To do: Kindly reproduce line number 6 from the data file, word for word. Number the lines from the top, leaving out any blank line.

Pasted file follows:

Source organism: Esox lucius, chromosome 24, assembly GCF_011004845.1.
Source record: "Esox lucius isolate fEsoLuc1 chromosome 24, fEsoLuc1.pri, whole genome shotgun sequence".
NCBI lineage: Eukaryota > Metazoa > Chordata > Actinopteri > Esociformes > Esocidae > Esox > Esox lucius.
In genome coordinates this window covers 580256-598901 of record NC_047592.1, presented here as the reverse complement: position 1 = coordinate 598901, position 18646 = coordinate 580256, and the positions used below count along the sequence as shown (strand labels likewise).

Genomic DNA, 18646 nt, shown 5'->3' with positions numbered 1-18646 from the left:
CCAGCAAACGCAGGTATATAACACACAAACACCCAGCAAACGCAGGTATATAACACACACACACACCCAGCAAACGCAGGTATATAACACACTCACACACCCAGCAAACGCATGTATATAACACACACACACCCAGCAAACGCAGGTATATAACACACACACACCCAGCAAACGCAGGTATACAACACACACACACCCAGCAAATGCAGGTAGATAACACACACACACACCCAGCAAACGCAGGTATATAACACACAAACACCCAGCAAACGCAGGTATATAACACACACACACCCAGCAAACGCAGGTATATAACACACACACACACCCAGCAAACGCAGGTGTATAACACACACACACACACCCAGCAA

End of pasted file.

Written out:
CCAGCAAACGCAGGTATATAACACACAAACACCCAGCAAACGCAGGTATATAACACACACACACACCCAGCAAACGCAGGTATATAACACACTCACACACCCAGCAAACGCATGTATATAACACACACACACCCAGCAAACGCAGGTATATAACACACACACACCCAGCAAACGCAGGTATACAACACACACACACCCAGCAAATGCAGGTAGATAACACACACACACACCCAGCAAACGCAGGTATATAACACACAAACACCCAGCAAACGCAGGTATATAACACACACACACCCAGCAAACGCAGGTATATAACACACACACACACCCAGCAAACGCAGGTGTATAACACACACACACACACCCAGCAA